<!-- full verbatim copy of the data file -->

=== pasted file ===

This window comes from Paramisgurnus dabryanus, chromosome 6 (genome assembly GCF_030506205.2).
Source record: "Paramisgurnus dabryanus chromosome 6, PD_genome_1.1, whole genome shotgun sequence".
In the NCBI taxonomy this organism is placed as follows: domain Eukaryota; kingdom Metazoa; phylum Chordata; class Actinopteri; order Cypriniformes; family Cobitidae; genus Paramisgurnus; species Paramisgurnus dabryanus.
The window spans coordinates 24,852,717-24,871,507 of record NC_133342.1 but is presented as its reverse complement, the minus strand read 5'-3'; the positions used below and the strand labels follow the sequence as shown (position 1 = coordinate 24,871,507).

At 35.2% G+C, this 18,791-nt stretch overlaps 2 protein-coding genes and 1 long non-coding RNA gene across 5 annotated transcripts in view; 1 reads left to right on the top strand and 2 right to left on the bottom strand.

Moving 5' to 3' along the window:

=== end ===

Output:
This window comes from Paramisgurnus dabryanus, chromosome 6 (genome assembly GCF_030506205.2).
Source record: "Paramisgurnus dabryanus chromosome 6, PD_genome_1.1, whole genome shotgun sequence".
In the NCBI taxonomy this organism is placed as follows: domain Eukaryota; kingdom Metazoa; phylum Chordata; class Actinopteri; order Cypriniformes; family Cobitidae; genus Paramisgurnus; species Paramisgurnus dabryanus.
The window spans coordinates 24,852,717-24,871,507 of record NC_133342.1 but is presented as its reverse complement, the minus strand read 5'-3'; the positions used below and the strand labels follow the sequence as shown (position 1 = coordinate 24,871,507).

At 35.2% G+C, this 18,791-nt stretch overlaps 2 protein-coding genes and 1 long non-coding RNA gene across 5 annotated transcripts in view; 1 reads left to right on the top strand and 2 right to left on the bottom strand.

Moving 5' to 3' along the window: